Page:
Government of Bali warns foreign tourists against using crypto for local transactions

The government of Bali has issued a warning to foreign tourists coming to Bali against using cryptocurrency as a form of payment during their stay in the Indonesian province.

Tourists who violate this warning risk tough sanctions from the government and could face deportation and criminal prosecution.

Speaking at a tourism development press conference on Sunday, Bali Governor Wayan Koster said foreign tourists who flout the rules and provisions of the province by carrying out activities that are not permitted in their visa permit, including the use of crypto as a means of payment, will be “dealt with firmly”.

Koster reiterated that the Indonesian rupiah was the only legal tender permitted as a local means of payment in Bali. The use of any other currency was against Indonesia’s law, and violators could face one-year imprisonment along with the payment of a fine of up to 200 million rupiahs ($13,000).

The Governor’s warning comes amid reports about a government plan to implement a quota system to limit the number of foreign tourists entering Bali in order to reduce the influx of foreigners who violate local rules.

Bali’s tourism sector, which peaked in 2019, experienced a nosedive in 2020 as a result of the COVID-19 pandemic, causing the island to shut down international flights, thereby heavily restricting foreign tourists into the island.

While the tourist hotspot has since reopened its borders, the province stated that there has been a surge in inappropriate behavior from tourists, a situation which is a growing source of discomfort for locals and the government.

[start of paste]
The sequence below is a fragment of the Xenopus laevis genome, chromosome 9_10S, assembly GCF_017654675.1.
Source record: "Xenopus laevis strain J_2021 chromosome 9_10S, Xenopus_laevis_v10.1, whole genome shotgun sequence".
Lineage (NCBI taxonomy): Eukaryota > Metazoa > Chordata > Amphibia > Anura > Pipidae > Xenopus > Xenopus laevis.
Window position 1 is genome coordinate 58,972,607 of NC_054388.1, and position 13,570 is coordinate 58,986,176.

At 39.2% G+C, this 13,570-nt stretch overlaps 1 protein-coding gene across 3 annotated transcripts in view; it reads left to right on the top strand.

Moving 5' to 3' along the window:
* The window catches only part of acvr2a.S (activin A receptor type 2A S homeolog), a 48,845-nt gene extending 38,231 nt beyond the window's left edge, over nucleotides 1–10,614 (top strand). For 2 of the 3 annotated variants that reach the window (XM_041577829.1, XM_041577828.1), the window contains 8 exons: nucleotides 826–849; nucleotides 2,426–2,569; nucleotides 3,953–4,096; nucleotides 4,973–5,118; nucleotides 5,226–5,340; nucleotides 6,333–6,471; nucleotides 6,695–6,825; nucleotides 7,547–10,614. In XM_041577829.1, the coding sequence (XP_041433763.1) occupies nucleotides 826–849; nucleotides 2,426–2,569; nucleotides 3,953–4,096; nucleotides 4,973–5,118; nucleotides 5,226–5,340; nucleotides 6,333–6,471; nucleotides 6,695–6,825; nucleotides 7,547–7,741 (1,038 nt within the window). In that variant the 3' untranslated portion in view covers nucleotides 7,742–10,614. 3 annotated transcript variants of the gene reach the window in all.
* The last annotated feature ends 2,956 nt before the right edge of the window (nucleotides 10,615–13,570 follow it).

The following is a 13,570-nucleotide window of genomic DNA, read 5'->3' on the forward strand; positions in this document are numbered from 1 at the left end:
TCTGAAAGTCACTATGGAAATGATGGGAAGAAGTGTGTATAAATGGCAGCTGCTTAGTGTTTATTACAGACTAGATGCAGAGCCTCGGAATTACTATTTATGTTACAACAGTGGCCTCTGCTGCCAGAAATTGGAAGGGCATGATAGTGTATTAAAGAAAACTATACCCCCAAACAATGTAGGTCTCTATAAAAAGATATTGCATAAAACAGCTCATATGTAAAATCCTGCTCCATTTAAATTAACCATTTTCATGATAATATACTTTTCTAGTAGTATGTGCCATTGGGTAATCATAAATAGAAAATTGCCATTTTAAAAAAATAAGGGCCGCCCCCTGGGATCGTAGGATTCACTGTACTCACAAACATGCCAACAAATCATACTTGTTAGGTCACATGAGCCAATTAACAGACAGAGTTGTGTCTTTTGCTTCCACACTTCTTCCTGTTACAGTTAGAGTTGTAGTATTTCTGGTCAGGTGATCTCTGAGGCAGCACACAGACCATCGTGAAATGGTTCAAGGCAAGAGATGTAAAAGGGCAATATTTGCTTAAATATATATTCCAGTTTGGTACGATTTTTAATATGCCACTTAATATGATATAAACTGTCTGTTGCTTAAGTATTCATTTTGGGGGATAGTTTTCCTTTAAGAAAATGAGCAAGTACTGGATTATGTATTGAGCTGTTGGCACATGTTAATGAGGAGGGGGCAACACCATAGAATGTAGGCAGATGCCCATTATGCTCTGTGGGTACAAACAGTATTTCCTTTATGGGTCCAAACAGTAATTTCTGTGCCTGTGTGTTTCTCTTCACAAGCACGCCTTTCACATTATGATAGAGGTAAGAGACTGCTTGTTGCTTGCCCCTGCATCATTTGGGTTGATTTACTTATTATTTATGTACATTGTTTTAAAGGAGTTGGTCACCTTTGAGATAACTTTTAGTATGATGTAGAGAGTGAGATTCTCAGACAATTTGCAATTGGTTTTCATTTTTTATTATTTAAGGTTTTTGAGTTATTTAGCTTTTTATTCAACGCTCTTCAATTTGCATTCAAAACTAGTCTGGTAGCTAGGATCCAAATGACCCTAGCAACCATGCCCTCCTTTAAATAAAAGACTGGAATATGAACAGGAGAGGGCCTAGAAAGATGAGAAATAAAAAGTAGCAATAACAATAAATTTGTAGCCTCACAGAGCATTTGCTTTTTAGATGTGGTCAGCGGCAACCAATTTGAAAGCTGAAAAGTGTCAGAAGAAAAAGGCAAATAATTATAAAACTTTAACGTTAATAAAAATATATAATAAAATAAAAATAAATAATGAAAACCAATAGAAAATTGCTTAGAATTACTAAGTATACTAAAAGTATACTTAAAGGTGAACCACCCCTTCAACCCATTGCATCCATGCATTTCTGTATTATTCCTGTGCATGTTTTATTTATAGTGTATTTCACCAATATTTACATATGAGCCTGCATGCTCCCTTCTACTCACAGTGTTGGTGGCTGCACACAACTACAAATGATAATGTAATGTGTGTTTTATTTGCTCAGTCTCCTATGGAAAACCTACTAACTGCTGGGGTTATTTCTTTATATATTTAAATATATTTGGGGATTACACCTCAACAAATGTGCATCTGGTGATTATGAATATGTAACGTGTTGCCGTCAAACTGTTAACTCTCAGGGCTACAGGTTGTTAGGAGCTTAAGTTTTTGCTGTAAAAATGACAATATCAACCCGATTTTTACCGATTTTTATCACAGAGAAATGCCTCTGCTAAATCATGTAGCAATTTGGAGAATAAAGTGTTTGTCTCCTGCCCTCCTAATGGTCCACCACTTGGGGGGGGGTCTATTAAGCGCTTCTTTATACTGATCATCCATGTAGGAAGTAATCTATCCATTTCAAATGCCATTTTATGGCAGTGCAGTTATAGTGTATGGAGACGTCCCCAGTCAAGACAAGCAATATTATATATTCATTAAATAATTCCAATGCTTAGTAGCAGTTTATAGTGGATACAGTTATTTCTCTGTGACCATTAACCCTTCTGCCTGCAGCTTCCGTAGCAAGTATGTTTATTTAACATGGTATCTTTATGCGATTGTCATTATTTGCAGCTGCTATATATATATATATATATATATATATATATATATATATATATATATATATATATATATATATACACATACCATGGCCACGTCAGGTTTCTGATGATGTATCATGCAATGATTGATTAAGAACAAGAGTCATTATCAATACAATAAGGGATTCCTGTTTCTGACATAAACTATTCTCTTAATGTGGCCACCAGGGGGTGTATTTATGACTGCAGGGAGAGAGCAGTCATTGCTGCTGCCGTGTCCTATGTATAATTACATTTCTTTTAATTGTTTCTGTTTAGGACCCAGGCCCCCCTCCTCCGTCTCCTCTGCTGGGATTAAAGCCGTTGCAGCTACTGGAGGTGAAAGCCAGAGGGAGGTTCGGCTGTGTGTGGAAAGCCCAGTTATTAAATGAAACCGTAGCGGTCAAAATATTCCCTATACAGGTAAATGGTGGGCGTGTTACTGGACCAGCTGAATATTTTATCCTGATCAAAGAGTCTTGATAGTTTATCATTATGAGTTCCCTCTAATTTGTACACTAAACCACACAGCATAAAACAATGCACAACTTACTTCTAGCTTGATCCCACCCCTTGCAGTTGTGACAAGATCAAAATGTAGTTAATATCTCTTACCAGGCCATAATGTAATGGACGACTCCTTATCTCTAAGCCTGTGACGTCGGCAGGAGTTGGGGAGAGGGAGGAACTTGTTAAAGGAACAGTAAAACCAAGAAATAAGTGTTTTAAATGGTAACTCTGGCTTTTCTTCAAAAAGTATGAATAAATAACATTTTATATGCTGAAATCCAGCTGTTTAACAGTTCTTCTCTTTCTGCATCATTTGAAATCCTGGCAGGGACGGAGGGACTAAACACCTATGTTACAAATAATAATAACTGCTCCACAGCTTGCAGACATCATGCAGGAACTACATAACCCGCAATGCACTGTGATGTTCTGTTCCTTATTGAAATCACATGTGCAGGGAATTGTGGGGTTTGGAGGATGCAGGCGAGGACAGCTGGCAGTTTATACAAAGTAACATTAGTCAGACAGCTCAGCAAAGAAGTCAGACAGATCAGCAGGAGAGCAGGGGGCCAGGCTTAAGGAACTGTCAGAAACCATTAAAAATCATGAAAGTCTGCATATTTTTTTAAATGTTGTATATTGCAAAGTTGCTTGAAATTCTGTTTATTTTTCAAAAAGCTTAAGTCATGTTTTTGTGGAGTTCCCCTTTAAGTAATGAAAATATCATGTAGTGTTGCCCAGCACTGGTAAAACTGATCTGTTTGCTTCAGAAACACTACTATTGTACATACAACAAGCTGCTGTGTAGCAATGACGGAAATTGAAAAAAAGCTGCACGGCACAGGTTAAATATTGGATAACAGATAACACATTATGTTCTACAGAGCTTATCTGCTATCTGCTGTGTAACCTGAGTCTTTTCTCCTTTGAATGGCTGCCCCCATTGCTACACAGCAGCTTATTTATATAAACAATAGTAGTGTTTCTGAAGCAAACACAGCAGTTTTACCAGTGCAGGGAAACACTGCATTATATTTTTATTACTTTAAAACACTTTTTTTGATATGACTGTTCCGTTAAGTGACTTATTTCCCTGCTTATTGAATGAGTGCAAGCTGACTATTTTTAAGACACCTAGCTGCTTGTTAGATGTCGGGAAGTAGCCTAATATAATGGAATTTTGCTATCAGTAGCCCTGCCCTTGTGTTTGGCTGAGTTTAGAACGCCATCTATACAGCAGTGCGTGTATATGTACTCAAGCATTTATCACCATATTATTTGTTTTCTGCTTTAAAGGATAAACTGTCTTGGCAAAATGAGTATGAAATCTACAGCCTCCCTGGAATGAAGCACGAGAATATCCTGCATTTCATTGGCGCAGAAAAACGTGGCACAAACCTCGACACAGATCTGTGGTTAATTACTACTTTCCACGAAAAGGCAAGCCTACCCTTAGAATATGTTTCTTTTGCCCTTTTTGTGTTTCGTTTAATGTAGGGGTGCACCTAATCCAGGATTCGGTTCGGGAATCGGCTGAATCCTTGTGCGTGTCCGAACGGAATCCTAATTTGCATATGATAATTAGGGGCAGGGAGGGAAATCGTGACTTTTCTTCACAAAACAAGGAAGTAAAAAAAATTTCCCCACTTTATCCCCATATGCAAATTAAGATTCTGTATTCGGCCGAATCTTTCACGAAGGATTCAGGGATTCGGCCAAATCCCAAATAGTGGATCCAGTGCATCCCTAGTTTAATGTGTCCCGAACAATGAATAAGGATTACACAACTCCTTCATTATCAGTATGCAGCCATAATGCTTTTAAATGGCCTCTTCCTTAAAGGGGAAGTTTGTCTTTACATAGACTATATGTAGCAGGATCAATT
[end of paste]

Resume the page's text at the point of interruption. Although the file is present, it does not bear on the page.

The Head of the Bank of Indonesia for Bali, Trisno Nugroho, also commented on the government’s warning, saying that while crypto was acceptable in the province, its use for payment was not.

Previously, Bank of Indonesia had warned financial institutions against permitting and ratifying cryptocurrency payments.

Governor Koster also stated that foreign exchange business activities can only occur with permission from Indonesia’s central bank, warning that business people who operate without a license could attract a maximum prison sentence of five years and a maximum fine of 22 billion rupiahs ($1.4 million).

Defaulters of government rules will be sanctioned in the form of written reprimands, requirements to pay fines, as well as bans from payment transactions.

Umar Ali
As editor in chief, I am always on the road, searching for hidden gems, undiscovered waterfalls, enticing hikes to explore, underrated delis, and more. Crafting compelling content that captures the true essence of each place is my passion. With years of experience in travel journalism, I strive to provide unbiased and factual content based on my real-life experiences. When I'm not out exploring, you can find me delving into local markets and devouring new foods, immersing myself in the cultures and communities that make each destination unique. It might sound like a tough job, but I love it!

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